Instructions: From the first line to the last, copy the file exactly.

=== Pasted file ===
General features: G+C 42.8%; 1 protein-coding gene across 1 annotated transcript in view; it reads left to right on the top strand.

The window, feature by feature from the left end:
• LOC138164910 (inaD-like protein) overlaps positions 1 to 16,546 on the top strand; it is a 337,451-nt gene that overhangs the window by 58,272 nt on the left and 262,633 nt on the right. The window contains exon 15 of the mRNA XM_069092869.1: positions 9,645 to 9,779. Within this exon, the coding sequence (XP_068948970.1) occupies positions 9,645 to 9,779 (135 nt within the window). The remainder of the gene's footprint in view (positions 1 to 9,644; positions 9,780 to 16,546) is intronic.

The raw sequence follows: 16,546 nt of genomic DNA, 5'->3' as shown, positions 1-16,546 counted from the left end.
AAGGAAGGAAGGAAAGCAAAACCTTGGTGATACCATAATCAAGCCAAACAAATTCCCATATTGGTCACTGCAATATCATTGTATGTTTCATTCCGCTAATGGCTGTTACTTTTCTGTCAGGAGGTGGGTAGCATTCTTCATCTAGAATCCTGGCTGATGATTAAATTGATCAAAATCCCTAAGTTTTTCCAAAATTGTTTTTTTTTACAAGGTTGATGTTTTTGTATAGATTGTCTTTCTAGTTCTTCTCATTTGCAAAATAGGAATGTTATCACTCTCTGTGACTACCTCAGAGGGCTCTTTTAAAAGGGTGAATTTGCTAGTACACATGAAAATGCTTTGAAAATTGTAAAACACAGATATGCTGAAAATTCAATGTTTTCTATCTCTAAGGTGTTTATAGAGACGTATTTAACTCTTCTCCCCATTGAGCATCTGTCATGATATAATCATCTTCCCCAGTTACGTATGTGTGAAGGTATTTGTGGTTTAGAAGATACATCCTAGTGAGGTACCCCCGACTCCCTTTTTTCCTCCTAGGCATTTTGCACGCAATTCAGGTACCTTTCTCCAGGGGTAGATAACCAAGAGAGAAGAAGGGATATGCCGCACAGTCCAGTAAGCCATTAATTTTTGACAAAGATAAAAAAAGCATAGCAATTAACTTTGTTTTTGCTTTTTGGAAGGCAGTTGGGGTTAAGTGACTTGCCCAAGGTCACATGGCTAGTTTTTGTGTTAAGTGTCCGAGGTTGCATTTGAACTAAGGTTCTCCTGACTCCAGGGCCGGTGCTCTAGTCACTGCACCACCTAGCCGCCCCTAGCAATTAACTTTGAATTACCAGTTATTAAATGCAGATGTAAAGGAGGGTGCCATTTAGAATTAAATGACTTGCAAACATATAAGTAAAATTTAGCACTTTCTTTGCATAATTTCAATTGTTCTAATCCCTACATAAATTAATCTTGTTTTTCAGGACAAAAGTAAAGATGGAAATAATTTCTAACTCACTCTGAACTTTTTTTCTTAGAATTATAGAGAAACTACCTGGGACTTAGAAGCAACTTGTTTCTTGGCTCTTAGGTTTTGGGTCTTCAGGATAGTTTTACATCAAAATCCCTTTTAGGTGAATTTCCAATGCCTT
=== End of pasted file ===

General features: G+C 42.8%; 1 protein-coding gene across 1 annotated transcript in view; it reads left to right on the top strand.

The window, feature by feature from the left end:
• LOC138164910 (inaD-like protein) overlaps positions 1 to 16,546 on the top strand; it is a 337,451-nt gene that overhangs the window by 58,272 nt on the left and 262,633 nt on the right. The window contains exon 15 of the mRNA XM_069092869.1: positions 9,645 to 9,779. Within this exon, the coding sequence (XP_068948970.1) occupies positions 9,645 to 9,779 (135 nt within the window). The remainder of the gene's footprint in view (positions 1 to 9,644; positions 9,780 to 16,546) is intronic.

The raw sequence follows: 16,546 nt of genomic DNA, 5'->3' as shown, positions 1-16,546 counted from the left end.
AAGGAAGGAAGGAAAGCAAAACCTTGGTGATACCATAATCAAGCCAAACAAATTCCCATATTGGTCACTGCAATATCATTGTATGTTTCATTCCGCTAATGGCTGTTACTTTTCTGTCAGGAGGTGGGTAGCATTCTTCATCTAGAATCCTGGCTGATGATTAAATTGATCAAAATCCCTAAGTTTTTCCAAAATTGTTTTTTTTTACAAGGTTGATGTTTTTGTATAGATTGTCTTTCTAGTTCTTCTCATTTGCAAAATAGGAATGTTATCACTCTCTGTGACTACCTCAGAGGGCTCTTTTAAAAGGGTGAATTTGCTAGTACACATGAAAATGCTTTGAAAATTGTAAAACACAGATATGCTGAAAATTCAATGTTTTCTATCTCTAAGGTGTTTATAGAGACGTATTTAACTCTTCTCCCCATTGAGCATCTGTCATGATATAATCATCTTCCCCAGTTACGTATGTGTGAAGGTATTTGTGGTTTAGAAGATACATCCTAGTGAGGTACCCCCGACTCCCTTTTTTCCTCCTAGGCATTTTGCACGCAATTCAGGTACCTTTCTCCAGGGGTAGATAACCAAGAGAGAAGAAGGGATATGCCGCACAGTCCAGTAAGCCATTAATTTTTGACAAAGATAAAAAAAGCATAGCAATTAACTTTGTTTTTGCTTTTTGGAAGGCAGTTGGGGTTAAGTGACTTGCCCAAGGTCACATGGCTAGTTTTTGTGTTAAGTGTCCGAGGTTGCATTTGAACTAAGGTTCTCCTGACTCCAGGGCCGGTGCTCTAGTCACTGCACCACCTAGCCGCCCCTAGCAATTAACTTTGAATTACCAGTTATTAAATGCAGATGTAAAGGAGGGTGCCATTTAGAATTAAATGACTTGCAAACATATAAGTAAAATTTAGCACTTTCTTTGCATAATTTCAATTGTTCTAATCCCTACATAAATTAATCTTGTTTTTCAGGACAAAAGTAAAGATGGAAATAATTTCTAACTCACTCTGAACTTTTTTTCTTAGAATTATAGAGAAACTACCTGGGACTTAGAAGCAACTTGTTTCTTGGCTCTTAGGTTTTGGGTCTTCAGGATAGTTTTACATCAAAATCCCTTTTAGGTGAATTTCCAATGCCTT